I still remember the first time I heard “One Bad Apple” by the Osmonds on Casey Kasem’s American Top 40. I think it was fall, 1971, and I was doing some 6th grade homework on a Sunday night. I caught myself singing along with Donny, “Oh, I don’t care what they say, I don’t care what you heard.” Someone at church had mentioned them to me, calling them the Mormon Jackson Five. But when my non-member friend Bill Scarbrough, and my most influential music critic, refused to listen to their songs on the radio, I was swayed by his opinion.
Bill’s subscription to Rolling Stone magazine was shared between us the way other kids shared comic books. We were avid students of Rock -n- Roll, watching Saturday late night shows like the King Biscuit Flour Hour and the Midnight Special as if we were arts critics for the New York Times. We coveted records borrowed from older siblings and their friends who were in college and prided ourselves on finding obscure progressive rock treasures untainted by Billboard pop charts. But then the Osmonds’ “Crazy Horses” came out in 1972, an uncharacteristically hard rockin’ tune and album for these LDS brothers, a sound that even Bill could not dislike. And, since Bill gave this album his stamp of approval, so did I. When it was announced that the Osmonds would be coming to Knoxville for a special stake fireside, I thought what better way to introduce friends, especially the Scarbroughs, to Mormonism than through the entire Osmond family?
That night, the Knoxville Stake Center was packed. Our two families arrived early, taking an entire pew. The chapel hummed with electric anticipation, like a large Fender blues master tube amplifier. Famous people, Mormons even, were in our midst, rock stars who lived in the world but not of the world. If anyone could convert the Scarbroughs, it was the Osmonds. When the entire family strode into the building the first thing Bill and I noticed was Marie. If any of the speakers got boring–which they did–she was always available to our dreamy eyes. I don’t recall much else. Surely they sang a number, no doubt a hymn in an Andy Williams barbershop quartet style. One speaker, though, Sister Olive Osmond, I remember in particular. She took off on a tear about how Columbus was inspired to discover America, but, and I’m not really able to reconstruct this coherently, he would have discovered it sooner (!) had he known about the Book of Abraham (?), since it teaches that the earth … is round, knowledge that was lost to the world due to apostasy!?! The Scarbroughs pleasantly declined to take the missionary discussions afterwards.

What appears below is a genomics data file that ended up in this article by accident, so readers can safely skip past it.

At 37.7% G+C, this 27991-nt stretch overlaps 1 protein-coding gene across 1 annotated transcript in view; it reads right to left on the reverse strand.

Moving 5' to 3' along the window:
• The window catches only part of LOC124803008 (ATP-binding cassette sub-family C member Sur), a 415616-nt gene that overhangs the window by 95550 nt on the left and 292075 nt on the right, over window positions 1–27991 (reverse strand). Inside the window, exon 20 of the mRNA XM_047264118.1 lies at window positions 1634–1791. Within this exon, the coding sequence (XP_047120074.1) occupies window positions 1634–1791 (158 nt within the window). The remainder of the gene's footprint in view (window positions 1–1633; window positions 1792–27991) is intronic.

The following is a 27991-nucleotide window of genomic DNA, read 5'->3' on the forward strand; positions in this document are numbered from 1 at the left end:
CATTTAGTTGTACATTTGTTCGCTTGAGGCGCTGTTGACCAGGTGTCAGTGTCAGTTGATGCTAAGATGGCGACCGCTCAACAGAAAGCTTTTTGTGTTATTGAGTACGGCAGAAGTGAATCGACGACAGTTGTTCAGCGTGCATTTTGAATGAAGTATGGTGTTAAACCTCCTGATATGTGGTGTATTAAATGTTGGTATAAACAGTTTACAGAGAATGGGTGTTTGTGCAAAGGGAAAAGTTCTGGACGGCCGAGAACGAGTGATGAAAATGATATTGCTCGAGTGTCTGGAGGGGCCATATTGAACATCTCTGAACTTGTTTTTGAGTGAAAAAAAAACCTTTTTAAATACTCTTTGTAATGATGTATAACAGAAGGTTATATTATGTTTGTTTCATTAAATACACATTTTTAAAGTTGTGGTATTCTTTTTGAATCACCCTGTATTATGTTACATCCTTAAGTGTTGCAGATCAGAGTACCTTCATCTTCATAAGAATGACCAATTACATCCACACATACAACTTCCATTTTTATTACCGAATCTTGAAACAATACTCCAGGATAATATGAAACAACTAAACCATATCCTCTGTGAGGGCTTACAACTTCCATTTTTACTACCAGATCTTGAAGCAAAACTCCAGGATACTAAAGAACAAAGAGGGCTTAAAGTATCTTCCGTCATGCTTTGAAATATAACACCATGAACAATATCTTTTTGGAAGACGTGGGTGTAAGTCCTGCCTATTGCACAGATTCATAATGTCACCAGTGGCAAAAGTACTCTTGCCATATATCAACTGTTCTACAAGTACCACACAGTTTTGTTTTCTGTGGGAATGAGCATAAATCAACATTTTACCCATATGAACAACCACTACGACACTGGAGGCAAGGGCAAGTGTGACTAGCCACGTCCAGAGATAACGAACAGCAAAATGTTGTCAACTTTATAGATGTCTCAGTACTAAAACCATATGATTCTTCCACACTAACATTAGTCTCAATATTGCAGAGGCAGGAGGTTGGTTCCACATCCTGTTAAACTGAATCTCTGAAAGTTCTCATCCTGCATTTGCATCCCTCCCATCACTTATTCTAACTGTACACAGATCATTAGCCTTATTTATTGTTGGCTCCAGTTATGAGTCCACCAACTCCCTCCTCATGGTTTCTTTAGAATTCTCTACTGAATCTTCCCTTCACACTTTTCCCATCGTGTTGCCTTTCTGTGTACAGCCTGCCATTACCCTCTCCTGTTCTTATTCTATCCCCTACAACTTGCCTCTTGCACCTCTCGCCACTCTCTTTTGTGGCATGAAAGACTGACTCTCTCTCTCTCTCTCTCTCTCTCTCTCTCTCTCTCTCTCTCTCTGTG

In spite of the packed house, I was surprised to later learn that a few Mormon families were not so enthusiastic about the Osmonds as missionaries, thinking their hairstyles, dance moves and music too worldly. I’ve recently found two letters to The New Era circa 1972 responding to an earlier Osmond Family interview that reflects those contemporary opposing views:
“I think the Osmond family interview in the February issue was fabulous, and so did my nonmember friend who reads my New Era monthly.”